Momentum Builds for Civil Forfeiture Reform in Tennessee – Activists Meet at Annual Bill of Rights Dinner

Photo L/R – Tori Venable – State Director, Americans for Prosperity -Tennessee, Erik Wiatr – Citizens to End Civil Asset Forfeiture, David Seal – CAF Reform Activist

In front of a group of more than one hundred activists at the annual Bill of Rights Dinner in Knoxville, organizer Erik Wiatr described Civil Asset Forfeiture (CAF) as one of the greatest threats to individual property rights. Master of Ceremonies Mayor Glen Jacobs of Knox County recalled a meeting in which he found it difficult to convince his staff that something as unconstitutional and unfair as civil forfeiture even existed [in America]. They were given the assignment to “Google Civil Asset Forfeiture Abuse”. “Scary” was the word used around the water cooler the next day.

Civil Asset Forfeiture is a process by which property and cash can be seized from its owner merely because the property itself is suspected of being involved in criminal activity. In Tennessee, after a seizure occurs, a forfeiture warrant hearing is required. If probable cause is established at that hearing under the lowest possible standard of evidence, the fate of the property is then decided by the Department of Safety. Outside a court of law, private property can then be permanently forfeited and liquidated administratively.

Does civil forfeiture work as intended?

Research demonstrates that civil forfeiture does not reduce crime. In fact, forfeiture, a growing multi-billion-dollar industry, is used as a revenue scheme according to the Institute for Justice. In Tennessee alone, just under $19 million of cash was seized in 2017 with the average seizure valued under $1000, an amount far below the level intended to punish major drug traffickers.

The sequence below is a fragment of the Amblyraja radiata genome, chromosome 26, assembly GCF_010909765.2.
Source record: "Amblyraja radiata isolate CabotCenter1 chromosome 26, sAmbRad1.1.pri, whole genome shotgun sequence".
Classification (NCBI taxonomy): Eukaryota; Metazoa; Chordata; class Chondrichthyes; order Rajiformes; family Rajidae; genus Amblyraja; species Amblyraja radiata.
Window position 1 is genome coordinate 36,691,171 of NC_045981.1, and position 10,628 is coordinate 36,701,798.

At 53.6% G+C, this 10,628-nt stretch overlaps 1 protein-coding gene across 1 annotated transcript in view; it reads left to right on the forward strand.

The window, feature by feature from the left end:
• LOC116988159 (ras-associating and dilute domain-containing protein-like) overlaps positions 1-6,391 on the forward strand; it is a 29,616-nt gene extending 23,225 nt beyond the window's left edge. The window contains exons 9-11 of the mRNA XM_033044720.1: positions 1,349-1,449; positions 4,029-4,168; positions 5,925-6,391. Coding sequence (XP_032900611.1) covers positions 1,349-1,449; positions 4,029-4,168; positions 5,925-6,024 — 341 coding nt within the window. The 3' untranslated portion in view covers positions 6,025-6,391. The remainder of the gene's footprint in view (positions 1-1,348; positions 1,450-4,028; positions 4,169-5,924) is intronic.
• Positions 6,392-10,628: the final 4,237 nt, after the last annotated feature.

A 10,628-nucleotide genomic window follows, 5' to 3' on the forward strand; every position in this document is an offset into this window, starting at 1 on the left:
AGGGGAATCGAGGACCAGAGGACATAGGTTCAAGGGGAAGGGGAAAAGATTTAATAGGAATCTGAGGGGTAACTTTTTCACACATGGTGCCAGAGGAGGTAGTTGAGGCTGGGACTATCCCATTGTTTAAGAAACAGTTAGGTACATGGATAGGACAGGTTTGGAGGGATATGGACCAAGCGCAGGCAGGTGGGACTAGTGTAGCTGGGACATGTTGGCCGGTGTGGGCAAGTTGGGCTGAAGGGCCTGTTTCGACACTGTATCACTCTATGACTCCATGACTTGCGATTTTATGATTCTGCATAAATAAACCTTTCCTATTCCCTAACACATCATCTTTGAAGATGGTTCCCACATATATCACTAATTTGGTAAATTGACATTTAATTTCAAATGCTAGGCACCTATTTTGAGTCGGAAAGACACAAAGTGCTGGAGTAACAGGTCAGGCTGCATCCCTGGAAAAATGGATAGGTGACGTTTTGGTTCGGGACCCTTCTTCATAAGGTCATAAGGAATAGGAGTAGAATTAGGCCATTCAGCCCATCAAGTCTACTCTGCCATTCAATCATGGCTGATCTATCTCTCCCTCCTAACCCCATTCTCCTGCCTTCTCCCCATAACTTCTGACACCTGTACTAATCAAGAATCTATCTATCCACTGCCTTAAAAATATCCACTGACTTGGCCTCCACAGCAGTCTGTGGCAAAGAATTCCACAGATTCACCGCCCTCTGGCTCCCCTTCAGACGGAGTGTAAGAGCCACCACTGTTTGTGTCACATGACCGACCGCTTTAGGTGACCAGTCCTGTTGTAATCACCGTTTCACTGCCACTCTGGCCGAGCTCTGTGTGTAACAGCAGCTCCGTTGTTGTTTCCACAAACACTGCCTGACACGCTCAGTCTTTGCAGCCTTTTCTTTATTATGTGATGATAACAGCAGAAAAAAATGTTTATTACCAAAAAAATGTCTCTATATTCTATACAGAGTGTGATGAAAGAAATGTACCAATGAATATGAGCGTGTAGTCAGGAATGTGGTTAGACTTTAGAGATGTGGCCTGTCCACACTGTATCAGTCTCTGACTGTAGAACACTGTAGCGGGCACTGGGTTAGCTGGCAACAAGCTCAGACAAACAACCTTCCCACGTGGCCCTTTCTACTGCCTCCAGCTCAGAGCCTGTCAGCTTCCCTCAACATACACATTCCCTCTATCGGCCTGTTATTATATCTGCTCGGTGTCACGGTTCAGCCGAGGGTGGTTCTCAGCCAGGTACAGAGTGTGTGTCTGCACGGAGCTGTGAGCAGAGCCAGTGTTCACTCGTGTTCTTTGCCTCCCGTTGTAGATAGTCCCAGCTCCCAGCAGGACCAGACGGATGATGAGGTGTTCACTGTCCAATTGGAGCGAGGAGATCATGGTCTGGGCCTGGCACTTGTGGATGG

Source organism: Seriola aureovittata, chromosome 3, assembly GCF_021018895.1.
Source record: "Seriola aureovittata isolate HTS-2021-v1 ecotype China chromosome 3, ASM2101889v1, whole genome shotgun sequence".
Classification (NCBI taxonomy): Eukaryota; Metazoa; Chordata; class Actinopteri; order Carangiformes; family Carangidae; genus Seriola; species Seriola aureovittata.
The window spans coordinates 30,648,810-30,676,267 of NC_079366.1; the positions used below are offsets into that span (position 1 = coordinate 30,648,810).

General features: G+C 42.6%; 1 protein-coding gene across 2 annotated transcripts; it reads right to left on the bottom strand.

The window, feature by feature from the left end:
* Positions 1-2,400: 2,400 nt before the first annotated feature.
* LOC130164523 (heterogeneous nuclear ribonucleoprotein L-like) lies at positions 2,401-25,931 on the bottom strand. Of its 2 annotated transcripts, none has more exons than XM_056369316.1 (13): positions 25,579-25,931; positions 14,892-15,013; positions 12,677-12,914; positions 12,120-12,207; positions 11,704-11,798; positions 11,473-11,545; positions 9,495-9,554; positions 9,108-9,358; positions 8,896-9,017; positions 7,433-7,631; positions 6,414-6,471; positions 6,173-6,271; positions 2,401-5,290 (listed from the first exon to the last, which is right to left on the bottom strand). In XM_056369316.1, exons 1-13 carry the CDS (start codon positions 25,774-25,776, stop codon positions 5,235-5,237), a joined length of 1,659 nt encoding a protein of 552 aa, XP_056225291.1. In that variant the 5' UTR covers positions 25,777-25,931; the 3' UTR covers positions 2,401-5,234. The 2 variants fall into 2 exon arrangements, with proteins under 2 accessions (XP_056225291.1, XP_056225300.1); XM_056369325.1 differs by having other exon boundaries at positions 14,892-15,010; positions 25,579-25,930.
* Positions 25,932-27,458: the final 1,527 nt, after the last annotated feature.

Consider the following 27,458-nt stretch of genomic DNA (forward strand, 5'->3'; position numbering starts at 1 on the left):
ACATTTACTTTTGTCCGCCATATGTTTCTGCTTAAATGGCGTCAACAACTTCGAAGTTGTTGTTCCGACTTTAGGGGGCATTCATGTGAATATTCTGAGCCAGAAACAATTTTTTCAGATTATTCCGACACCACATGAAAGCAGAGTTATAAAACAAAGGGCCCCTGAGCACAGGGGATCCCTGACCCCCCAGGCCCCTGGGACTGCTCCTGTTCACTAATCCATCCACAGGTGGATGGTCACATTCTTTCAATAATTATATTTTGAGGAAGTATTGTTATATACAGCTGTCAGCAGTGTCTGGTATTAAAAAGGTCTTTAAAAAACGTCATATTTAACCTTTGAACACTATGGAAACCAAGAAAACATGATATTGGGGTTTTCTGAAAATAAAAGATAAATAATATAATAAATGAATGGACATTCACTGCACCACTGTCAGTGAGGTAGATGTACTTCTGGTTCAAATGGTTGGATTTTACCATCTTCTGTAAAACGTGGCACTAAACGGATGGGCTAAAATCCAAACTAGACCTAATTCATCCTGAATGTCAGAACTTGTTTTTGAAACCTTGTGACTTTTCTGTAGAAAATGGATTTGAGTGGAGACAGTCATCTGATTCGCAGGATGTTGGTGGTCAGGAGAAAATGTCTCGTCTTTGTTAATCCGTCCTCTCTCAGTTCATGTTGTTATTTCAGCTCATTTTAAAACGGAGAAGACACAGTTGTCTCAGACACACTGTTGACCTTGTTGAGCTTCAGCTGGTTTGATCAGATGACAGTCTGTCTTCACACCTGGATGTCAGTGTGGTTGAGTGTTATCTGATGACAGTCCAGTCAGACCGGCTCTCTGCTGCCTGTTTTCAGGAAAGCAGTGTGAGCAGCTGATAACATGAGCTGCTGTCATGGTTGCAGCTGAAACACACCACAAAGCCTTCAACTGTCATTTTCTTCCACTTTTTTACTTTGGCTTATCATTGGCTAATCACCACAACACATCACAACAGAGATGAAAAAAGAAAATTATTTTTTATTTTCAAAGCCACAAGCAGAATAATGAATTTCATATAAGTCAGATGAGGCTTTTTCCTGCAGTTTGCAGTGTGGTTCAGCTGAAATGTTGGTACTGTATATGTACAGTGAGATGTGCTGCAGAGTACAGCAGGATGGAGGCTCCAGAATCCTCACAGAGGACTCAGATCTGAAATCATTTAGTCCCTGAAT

The practice started in the early nineteen-seventies as part of the failed federal war on drugs but was quickly adopted by state governments. Senator Joe Biden of Delaware is credited with being the “father of modern civil forfeiture”, according to Mises Institute research. Over the past few decades, many of the original due process protections have been stripped away from the practice of forfeiture, including the requirement of a criminal indictment or conviction. This has led to widespread abuse of forfeiture laws at both the state and federal level.

Constitutional Questions

The property owner has no right to appointed legal counsel in hearings because the process is “civil in nature”, generally conducted by an administrative judge, not by a criminal court. With the cost of hiring an attorney often exceeding the value of the seized property, the deck is stacked against the property owner. Under civil forfeiture, the property owner in many cases has the burden of proving that his or her property was not the instrument of a crime, turning traditional constitutional due process upside down.

Activism to Change Policy

Keynote speaker Jeffery Deist of the Mises Institute addressed the Campaign to End Civil Asset Forfeiture with a range of topics, decentralized government, deficit spending, constitutional education, and the role of the people in shaping their own government. He concluded his presentation with the statement “don’t let them take your morale”. The Bill of Rights Dinner to benefit the Campaign to End Civil Asset Forfeiture was sponsored by State Representative Justin Lafferty (R-Knoxville), Americans for Prosperity – Tennessee, Law Office of Daniel A. Herrera PLLC, and Clayton Wood.

Many critics of civil forfeiture advocate for “criminal asset forfeiture” as a constitutional replacement for “civil forfeiture”. Criminal forfeiture affords law enforcement the tools to combat crime while preserving individual rights and restoring the precept of “innocent until proven guilty”.

Several proposed bills are currently under review to reform civil forfeiture in Tennessee.

Source: Submitted by David Seal - David is a retired Jefferson County educator, as well as a recognized artist and local businessman. He has also served Jefferson County as a County Commissioner and is a lobbyist for the people on issues such as eminent domain, property rights, education, and broadband accessibility on the state level.